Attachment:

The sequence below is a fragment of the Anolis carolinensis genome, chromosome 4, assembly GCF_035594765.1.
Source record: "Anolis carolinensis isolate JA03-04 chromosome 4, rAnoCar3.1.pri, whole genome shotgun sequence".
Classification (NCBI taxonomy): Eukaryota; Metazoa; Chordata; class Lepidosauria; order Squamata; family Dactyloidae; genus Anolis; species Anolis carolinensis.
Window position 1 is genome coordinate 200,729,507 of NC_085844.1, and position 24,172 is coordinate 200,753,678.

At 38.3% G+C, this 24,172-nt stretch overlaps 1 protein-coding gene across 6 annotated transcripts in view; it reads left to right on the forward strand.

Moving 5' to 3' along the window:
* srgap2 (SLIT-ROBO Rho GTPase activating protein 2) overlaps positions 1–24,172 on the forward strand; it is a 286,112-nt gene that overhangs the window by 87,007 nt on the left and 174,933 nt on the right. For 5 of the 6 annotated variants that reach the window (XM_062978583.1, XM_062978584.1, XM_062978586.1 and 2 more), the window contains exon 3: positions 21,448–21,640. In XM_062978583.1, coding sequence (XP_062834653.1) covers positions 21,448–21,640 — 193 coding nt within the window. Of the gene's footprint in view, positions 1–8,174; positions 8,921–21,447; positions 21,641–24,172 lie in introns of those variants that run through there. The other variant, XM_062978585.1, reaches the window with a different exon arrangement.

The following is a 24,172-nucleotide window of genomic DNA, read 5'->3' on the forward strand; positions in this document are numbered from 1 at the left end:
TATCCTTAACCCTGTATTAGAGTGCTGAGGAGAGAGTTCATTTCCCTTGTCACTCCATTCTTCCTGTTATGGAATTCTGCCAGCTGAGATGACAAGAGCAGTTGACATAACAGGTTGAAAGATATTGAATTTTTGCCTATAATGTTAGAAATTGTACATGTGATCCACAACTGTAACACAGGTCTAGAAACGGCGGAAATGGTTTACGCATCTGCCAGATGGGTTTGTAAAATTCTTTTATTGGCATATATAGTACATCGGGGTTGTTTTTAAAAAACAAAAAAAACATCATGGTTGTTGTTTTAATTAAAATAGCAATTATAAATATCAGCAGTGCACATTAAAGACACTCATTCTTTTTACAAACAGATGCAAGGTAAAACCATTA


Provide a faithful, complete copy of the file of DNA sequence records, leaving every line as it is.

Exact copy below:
The sequence below is a fragment of the Anolis carolinensis genome, chromosome 4, assembly GCF_035594765.1.
Source record: "Anolis carolinensis isolate JA03-04 chromosome 4, rAnoCar3.1.pri, whole genome shotgun sequence".
Classification (NCBI taxonomy): Eukaryota; Metazoa; Chordata; class Lepidosauria; order Squamata; family Dactyloidae; genus Anolis; species Anolis carolinensis.
Window position 1 is genome coordinate 200,729,507 of NC_085844.1, and position 24,172 is coordinate 200,753,678.

At 38.3% G+C, this 24,172-nt stretch overlaps 1 protein-coding gene across 6 annotated transcripts in view; it reads left to right on the forward strand.

Moving 5' to 3' along the window:
* srgap2 (SLIT-ROBO Rho GTPase activating protein 2) overlaps positions 1–24,172 on the forward strand; it is a 286,112-nt gene that overhangs the window by 87,007 nt on the left and 174,933 nt on the right. For 5 of the 6 annotated variants that reach the window (XM_062978583.1, XM_062978584.1, XM_062978586.1 and 2 more), the window contains exon 3: positions 21,448–21,640. In XM_062978583.1, coding sequence (XP_062834653.1) covers positions 21,448–21,640 — 193 coding nt within the window. Of the gene's footprint in view, positions 1–8,174; positions 8,921–21,447; positions 21,641–24,172 lie in introns of those variants that run through there. The other variant, XM_062978585.1, reaches the window with a different exon arrangement.

The following is a 24,172-nucleotide window of genomic DNA, read 5'->3' on the forward strand; positions in this document are numbered from 1 at the left end:
TATCCTTAACCCTGTATTAGAGTGCTGAGGAGAGAGTTCATTTCCCTTGTCACTCCATTCTTCCTGTTATGGAATTCTGCCAGCTGAGATGACAAGAGCAGTTGACATAACAGGTTGAAAGATATTGAATTTTTGCCTATAATGTTAGAAATTGTACATGTGATCCACAACTGTAACACAGGTCTAGAAACGGCGGAAATGGTTTACGCATCTGCCAGATGGGTTTGTAAAATTCTTTTATTGGCATATATAGTACATCGGGGTTGTTTTTAAAAAACAAAAAAAACATCATGGTTGTTGTTTTAATTAAAATAGCAATTATAAATATCAGCAGTGCACATTAAAGACACTCATTCTTTTTACAAACAGATGCAAGGTAAAACCATTA